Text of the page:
Tuesday, May 13, 2008

Animal Dentistry

I have heard about this a little, but there is really a significant business in treating dental problems of animals. Kind of surprising! Some veterinary practices are specializing in dentistry for dogs and cats and other various animals. There are two links at the bottom to some of these.

Dentistry on the Wild Side:

Open Wide!------>

Interesting links:
Veterinary Dentistry Practice
Another good link


zowoco said...

Love the tiger video, great stuff!

Anonymous said...

Hi Dr. Brandon. I had a few questions for you. Our 10 month old son went to the dentist yesterday and he said that his top two central incisors were decayed and the other 6 incisors had white spots on them. He now has to get crowns on those two teeth. We took him in because his right central incisor on the top erupted with a small "chip" which I believe to be enamel hypoplasia (though the dentist never mentioned the possibility). The "chip" now follows down the side of his tooth in a line and then goes across the bottom of his tooth (where it looks as if the dentin may be exposed). It doesn't really look very discolored (though the doctor calls it a "brown" spot). The truth is that these teeth don't look all that bad - he even said that if he were not an infant, that he would have suggested filling them instead. One question I had is how long can we wait to cap his teeth - I think it would be better and more pleasant for our son if we could wait until the teeth emerge a little more. How soon does it start to lead to pain (hit the nerve, and then abscess?)? Secondly, is there a way to find out the cause of his caries? I know it could be the cariogenic bacteria, but the dentist also said it could have been due to his acid reflux (the acids in his frequent vomit and spitting up damaging his teeth). Third, are there other alternatives? Or can we even put an all white porcelain crown rather than the metal ones? I know that the metal ones are more durable, but after all, these are front teeth and not molars that are used for frequent biting. Should we get a second opinion first? Is the dentist just taking precautions where there are no real issues yet or should we do this immediately? Thanks for your help. We are heart broken our very young son has to go through this.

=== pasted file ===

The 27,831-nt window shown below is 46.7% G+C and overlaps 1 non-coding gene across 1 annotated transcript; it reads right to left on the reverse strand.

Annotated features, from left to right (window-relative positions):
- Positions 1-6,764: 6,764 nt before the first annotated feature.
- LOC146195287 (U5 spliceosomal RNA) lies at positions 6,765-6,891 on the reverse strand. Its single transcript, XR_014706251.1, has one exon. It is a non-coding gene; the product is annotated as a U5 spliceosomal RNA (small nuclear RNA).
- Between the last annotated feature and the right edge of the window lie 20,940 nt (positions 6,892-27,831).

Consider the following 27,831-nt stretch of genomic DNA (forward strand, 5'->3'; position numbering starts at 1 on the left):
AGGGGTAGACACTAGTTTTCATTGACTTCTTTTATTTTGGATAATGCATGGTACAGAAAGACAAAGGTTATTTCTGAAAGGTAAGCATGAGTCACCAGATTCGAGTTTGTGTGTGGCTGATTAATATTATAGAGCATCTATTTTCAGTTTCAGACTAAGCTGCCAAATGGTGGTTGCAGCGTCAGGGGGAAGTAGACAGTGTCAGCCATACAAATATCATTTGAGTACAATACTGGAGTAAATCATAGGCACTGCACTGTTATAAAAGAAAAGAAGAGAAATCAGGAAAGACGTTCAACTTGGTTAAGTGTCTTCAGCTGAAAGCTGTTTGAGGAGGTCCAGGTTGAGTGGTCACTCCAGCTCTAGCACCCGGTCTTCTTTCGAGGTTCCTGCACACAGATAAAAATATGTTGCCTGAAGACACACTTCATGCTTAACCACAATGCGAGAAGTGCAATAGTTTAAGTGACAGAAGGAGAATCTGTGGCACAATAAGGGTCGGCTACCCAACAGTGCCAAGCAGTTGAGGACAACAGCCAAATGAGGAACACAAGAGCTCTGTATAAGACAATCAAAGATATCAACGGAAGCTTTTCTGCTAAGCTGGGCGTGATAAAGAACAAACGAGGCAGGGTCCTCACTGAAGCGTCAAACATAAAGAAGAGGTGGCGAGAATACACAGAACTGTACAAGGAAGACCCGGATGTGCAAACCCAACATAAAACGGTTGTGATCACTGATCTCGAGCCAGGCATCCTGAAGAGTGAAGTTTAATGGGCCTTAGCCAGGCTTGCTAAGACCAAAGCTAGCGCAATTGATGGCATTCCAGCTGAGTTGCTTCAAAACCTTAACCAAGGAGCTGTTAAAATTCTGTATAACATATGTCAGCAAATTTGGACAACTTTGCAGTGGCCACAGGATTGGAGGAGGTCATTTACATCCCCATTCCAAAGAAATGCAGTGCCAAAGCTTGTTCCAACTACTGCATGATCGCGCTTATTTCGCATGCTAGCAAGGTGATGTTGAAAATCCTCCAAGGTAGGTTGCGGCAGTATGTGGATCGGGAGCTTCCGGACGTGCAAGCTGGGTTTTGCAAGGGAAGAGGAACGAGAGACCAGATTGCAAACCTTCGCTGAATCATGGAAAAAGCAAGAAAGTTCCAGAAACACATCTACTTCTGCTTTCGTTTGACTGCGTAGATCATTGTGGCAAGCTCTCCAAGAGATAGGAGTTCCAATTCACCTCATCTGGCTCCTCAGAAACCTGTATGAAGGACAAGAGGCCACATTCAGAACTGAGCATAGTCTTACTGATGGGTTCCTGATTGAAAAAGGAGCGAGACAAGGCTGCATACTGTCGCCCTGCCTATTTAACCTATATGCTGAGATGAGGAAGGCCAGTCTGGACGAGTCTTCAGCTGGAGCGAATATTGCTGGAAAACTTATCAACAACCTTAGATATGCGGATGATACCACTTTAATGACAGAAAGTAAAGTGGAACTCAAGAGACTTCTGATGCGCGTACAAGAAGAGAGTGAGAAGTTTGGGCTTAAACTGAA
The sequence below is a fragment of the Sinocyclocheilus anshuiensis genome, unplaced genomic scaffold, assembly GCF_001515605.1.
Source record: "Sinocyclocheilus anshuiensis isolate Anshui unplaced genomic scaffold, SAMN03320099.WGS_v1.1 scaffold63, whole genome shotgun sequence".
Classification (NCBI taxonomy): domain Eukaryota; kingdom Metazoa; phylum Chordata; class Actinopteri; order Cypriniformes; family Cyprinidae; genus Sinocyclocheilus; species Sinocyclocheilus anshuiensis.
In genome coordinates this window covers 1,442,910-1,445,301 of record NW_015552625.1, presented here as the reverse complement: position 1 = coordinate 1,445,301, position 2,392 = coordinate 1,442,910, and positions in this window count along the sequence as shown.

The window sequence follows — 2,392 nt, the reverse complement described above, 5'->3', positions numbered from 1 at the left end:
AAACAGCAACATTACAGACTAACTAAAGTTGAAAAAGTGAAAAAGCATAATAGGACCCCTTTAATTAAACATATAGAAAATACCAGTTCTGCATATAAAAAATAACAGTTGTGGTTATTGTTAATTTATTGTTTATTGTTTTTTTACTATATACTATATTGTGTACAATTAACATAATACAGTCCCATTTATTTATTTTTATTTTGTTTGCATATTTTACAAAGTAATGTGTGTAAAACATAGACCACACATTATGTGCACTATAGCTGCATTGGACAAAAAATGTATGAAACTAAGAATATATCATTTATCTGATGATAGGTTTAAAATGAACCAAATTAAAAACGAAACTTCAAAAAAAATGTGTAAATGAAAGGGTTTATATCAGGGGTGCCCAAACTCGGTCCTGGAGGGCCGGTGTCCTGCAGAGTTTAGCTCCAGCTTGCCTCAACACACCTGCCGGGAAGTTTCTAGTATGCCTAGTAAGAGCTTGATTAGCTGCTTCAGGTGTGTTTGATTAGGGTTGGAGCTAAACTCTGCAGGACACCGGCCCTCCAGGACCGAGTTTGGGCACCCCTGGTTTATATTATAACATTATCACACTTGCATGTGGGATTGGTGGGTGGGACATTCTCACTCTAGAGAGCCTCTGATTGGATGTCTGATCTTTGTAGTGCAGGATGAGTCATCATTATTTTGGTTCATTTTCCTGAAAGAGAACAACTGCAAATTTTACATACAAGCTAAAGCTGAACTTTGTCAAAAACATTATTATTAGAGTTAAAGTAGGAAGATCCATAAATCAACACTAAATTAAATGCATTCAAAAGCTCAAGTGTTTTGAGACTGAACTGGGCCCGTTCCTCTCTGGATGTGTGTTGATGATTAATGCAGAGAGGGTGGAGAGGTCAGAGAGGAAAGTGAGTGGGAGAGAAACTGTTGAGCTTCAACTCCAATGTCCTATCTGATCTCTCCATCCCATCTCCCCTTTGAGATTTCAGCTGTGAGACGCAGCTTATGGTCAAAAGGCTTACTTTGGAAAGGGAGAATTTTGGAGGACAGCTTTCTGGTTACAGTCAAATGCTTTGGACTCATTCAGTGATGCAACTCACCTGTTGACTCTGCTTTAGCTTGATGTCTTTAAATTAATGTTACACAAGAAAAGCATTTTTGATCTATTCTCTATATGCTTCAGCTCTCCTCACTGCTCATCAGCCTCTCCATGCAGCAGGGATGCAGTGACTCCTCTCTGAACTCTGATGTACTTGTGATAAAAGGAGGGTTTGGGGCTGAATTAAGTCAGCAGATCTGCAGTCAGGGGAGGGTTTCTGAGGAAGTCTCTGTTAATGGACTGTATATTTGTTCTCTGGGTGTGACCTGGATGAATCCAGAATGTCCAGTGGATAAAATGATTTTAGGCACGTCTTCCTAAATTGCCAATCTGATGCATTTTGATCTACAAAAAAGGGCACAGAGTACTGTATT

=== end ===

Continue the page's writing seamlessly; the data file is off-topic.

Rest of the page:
Dr. Dean Brandon said...

Decay will progress with time getting worse and worse. I have seen seemingly small cavities progress to something much worse in only 6 months. It's always ok to get a second opinion. I would suggest you read some of my posts on white crowns, decay, etc. I have a lot of stuff here that may help. However, consult your dentist as far as actual treatment recommendations.